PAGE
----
While such a merger is unlikely, our new department places no geographical, temporal or spatial limits on Black Studies. In a public symposium held in March of 2016 titled, “What is Black Studies?: A Black Radical Roundtable,” professors Scot Brown, Jemima Pierre, Marcus Hunter, Gaye Johnson, Cheryl Harris, and Gender Studies doctoral student Sa Whitley, and a standing-room crowd of students, faculty, and staff engaged in an electric and immensely productive conversation about the objectives and vision of our new department. We concluded that Black Studies is an intellectual and political project rooted in a Black radical tradition without national boundaries and borders. Our faculty interrogate the construction of racial categories, examine the production of difference, the persistence of inequality; how the very category of “black” or “African” came into being as a central feature of Western thought; how the enslavement of human beings from Africa served as a fulcrum for the emergence of modernity, and in many respects presented political and moral philosophy with its most fundamental challenge; how people of African descent tried to remake and re-envision the world through ideas, art, and social movements. We are international and transnational by necessity. “African American” inadequately captures the scope of our field, let alone our department, which covers just about every continent on the planet.
Our colleagues, programs, and courses certainly reflect this global, radical perspective. Thanks to the hard work of professors Sarah Haley, Aisha Finch, and Grace Hong, and support from the UC Consortium for Black Studies, we are proud to co-host“Black Feminist Vision: A Symposium on Possibility and Practice” (October 20 – 21, 2016). Speakers will address feminism and race across the globe, from Canada and the Caribbean, South Africa to the U.K., and the United States. On Thursday September 29, 2016, we are also hosting an historic concert by renowned pianist/composer Randy Weston, who spent over half a century synthesizing jazz and music of the African continent. Our course offerings for the academic year 2016-2017 explore Black art, literature, music, politics, the media, as well as slavery and emancipation, capitalism and incarceration. Courses include Sarah Haley’s “Abolition: Renouncing and Refusing Carcerality in America,” Mark Sawyer’s “Black Experience in Latin America and the Caribbean,” “Aboard the Mothership: Introduction to Afrofuturism” by visiting scholar and noted novelist, Tananarive Due, “The Long Civil Rights Movement” taught by visiting lecturer David Stein, and Bryonn Bain’s “Microphone Fiends: Hip-Hop and Spoken Word,” to name just a few.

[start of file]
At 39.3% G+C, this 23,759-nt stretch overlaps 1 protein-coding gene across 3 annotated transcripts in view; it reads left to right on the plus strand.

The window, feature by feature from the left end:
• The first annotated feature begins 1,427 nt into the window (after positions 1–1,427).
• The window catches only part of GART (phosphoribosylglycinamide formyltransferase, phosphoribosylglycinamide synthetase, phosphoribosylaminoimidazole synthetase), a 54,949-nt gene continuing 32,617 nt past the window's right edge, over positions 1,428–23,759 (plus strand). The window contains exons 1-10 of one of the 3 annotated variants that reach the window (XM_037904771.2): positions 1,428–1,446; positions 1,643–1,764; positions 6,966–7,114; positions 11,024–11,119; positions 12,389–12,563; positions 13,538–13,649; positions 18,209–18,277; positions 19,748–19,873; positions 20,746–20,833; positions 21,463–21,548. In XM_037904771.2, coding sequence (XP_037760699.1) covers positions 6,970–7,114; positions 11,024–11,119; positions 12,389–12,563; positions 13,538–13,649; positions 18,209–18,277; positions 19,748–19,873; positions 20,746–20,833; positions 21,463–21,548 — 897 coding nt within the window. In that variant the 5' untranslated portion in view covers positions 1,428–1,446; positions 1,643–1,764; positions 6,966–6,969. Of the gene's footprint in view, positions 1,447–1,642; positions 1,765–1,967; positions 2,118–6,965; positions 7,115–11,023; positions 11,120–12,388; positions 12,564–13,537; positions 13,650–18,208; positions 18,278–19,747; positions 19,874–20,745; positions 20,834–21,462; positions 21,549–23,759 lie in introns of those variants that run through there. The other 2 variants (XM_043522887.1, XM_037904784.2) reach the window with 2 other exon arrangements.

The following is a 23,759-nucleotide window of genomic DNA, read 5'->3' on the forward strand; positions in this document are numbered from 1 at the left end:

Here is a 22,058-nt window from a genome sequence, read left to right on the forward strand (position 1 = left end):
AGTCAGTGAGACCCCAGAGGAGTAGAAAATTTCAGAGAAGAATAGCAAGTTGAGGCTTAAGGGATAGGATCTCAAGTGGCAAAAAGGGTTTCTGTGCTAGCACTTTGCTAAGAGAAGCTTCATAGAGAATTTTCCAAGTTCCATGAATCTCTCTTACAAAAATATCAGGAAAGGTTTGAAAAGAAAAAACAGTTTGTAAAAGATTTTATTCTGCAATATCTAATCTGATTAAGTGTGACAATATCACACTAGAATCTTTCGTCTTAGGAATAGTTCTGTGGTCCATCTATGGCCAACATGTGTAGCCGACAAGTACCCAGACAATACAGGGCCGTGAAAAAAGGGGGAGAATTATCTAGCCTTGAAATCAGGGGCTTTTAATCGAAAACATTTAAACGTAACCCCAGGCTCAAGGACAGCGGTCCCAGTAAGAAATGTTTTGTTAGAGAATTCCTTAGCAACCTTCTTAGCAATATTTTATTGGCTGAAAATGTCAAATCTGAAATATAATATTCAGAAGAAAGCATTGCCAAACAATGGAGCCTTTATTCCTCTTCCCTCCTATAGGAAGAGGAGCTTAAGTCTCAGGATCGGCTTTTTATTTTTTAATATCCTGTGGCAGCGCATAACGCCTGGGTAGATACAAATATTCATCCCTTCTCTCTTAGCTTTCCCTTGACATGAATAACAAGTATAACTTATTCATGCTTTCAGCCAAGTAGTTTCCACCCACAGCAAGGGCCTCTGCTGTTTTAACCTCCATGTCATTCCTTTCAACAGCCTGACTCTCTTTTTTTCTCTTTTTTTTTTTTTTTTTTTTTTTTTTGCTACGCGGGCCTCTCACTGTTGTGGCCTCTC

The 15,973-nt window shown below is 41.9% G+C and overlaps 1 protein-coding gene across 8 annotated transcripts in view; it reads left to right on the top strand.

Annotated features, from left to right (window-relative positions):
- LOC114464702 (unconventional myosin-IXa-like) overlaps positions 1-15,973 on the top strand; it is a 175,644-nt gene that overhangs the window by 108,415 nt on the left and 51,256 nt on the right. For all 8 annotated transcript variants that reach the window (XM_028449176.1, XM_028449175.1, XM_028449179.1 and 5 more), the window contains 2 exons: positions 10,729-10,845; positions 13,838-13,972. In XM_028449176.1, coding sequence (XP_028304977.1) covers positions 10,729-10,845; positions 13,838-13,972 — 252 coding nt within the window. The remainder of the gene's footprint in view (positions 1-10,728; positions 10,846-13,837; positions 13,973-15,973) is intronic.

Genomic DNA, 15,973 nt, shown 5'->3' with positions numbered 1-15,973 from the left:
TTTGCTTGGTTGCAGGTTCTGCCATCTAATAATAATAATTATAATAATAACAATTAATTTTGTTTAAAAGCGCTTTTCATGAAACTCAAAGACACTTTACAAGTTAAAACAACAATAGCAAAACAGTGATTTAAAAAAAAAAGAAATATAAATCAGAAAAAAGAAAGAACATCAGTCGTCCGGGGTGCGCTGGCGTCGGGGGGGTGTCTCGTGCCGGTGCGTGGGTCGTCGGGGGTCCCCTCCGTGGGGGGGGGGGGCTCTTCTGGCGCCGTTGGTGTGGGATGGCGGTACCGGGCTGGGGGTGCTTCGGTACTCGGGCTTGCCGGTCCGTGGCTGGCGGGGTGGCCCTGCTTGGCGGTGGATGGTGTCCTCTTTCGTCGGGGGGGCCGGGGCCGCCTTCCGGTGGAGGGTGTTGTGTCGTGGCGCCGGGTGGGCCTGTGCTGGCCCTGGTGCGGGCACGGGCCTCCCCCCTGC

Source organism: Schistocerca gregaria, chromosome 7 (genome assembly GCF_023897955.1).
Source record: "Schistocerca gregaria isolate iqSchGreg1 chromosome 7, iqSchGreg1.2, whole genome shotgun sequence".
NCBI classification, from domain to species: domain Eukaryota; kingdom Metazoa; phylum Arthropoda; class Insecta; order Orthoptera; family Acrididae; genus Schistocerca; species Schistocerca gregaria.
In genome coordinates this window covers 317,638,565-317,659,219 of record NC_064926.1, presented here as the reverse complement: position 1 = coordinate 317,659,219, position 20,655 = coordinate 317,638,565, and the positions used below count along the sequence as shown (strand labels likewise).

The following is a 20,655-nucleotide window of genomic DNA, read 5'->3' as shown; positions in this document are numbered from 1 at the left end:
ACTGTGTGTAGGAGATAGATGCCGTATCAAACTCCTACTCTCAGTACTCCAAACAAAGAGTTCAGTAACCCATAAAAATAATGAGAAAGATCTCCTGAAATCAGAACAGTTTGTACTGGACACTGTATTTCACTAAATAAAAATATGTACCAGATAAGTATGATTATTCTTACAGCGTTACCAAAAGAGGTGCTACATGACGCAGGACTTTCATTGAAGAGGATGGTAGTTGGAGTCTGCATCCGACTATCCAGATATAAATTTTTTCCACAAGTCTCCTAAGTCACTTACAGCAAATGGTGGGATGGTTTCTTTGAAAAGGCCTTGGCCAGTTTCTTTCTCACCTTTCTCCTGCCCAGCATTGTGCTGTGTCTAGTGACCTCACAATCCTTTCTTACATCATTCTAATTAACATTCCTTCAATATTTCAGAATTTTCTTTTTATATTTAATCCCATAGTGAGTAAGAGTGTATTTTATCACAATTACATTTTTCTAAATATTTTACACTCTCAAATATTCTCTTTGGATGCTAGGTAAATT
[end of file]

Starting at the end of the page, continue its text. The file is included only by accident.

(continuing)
If Black Studies is, indeed, a critique of Western Civilization, an interrogation of the very racial categories that produced Blackness, a genealogy of our very subjectivity as well as the fictions of racial ideology that stand in for our actual selves, then the project of Black Studies can never be fixed, never be stable. Our work is a response to our times, a product of our times, and anticipates our times. We struggle to make sense of the world, from the past millennia to now, aware that we are teaching, writing, and listening to those for whom “Black Lives Matter” represents the anger, anguish, and anxiety of a generation that has had to endure the snuffing out of Black lives in real time, a generation raised on drone strikes and drug wars, uprisings in Baltimore, mass murder in Charleston, and mass poisoning and mass unemployment in Michigan. Black Lives Matter speaks to a generation raised on liberal multiculturalism, declarations of postracialism, a Black President, and new challenges to racialized state violence and neoliberal logic.
We have much work to do. Come join us.
 All quotes take from “Proposal for a Center for the Study of Afro-American History and Culture,” (typescript 1969), Box 4, Center for African American Studies. Administrative Files, University Archives Record Series 512, UCLA Library Special Collections
 For an excellent overview of the history of African American Studies at Berkeley, see Ula Y. Taylor, “Origins of African American Studies at UC-Berkeley,” Western Journal of Black Studies, vol.34, no.2, (Summer 2010), 256-264.
 Quoted in Robert Peter Haro, “Ethnic Studies in California Public Universities: A Comparative Review and Analysis,” (Ed. D University of San Francisco, 1979), 146.
 Louis Fleming, “UCLA Center Throws Light on Dark Africa,” LA Times, August 21, 1960; Julian Hart, “UCLA Center Dispels Cloud Obscuring Africa,” LA Times, Nov. 15, 1964; “UCLA Proud of its Africian [sic] Studies Unit,” Los Angeles Sentinel, August 1, 1963. On the origins, see also “UCLA Will Use Grant for African Studies,” Los Angeles Times, October 14, 1960; “African Studies Center Opens at University,” LA Times, Nov. 22, 1959.
 Louis Fleming, “UCLA Center Throws Light on Dark Africa,” LA Times, August 21, 1960.